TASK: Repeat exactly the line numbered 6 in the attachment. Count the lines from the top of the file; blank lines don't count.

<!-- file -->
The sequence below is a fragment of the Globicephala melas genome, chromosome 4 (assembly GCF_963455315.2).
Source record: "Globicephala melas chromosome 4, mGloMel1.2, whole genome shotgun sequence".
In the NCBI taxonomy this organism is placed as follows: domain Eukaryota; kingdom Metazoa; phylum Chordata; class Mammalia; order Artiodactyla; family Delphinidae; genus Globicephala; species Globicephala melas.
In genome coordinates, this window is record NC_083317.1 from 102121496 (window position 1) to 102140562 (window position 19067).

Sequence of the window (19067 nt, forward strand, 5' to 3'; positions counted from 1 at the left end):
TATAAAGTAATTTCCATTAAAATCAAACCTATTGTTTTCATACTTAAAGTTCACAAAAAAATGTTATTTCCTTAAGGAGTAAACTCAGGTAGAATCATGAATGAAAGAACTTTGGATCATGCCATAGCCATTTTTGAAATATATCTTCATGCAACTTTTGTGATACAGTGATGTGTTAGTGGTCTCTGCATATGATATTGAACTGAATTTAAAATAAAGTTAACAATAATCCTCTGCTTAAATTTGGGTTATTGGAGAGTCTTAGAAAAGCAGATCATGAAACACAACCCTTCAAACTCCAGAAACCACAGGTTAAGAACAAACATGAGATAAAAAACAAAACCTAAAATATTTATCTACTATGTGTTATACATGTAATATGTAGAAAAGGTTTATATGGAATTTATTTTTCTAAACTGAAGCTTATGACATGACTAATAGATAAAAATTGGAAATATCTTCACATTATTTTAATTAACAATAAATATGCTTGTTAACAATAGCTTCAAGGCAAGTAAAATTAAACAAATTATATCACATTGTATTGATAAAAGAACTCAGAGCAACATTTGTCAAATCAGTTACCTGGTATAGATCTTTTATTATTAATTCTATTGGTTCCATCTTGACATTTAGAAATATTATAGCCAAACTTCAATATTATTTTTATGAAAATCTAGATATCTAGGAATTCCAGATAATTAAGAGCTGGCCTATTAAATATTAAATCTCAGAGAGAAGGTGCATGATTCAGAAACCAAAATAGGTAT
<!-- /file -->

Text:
TATAAAGTAATTTCCATTAAAATCAAACCTATTGTTTTCATACTTAAAGTTCACAAAAAAATGTTATTTCCTTAAGGAGTAAACTCAGGTAGAATCATGAATGAAAGAACTTTGGATCATGCCATAGCCATTTTTGAAATATATCTTCATGCAACTTTTGTGATACAGTGATGTGTTAGTGGTCTCTGCATATGATATTGAACTGAATTTAAAATAAAGTTAACAATAATCCTCTGCTTAAATTTGGGTTATTGGAGAGTCTTAGAAAAGCAGATCATGAAACACAACCCTTCAAACTCCAGAAACCACAGGTTAAGAACAAACATGAGATAAAAAACAAAACCTAAAATATTTATCTACTATGTGTTATACATGTAATATGTAGAAAAGGTTTATATGGAATTTATTTTTCTAAACTGAAGCTTATGACATGACTAATAGATAAAAATTGGAAATATCTTCACATTATTTTAATTAACAATAAATATGCTTGTTAACAATAGCTTCAAGGCAAGTAAAATTAAACAAATTATATCACATTGTATTGATAAAAGAACTCAGAGCAACATTTGTCAAATCAGTTACCTGGTATAGATCTTTTATTATTAATTCTATTGGTTCCATCTTGACATTTAGAAATATTATAGCCAAACTTCAATATTATTTTTATGAAAATCTAGATATCTAGGAATTCCAGATAATTAAGAGCTGGCCTATTAAATATTAAATCTCAGAGAGAAGGTGCATGATTCAGAAACCAAAATAGGTAT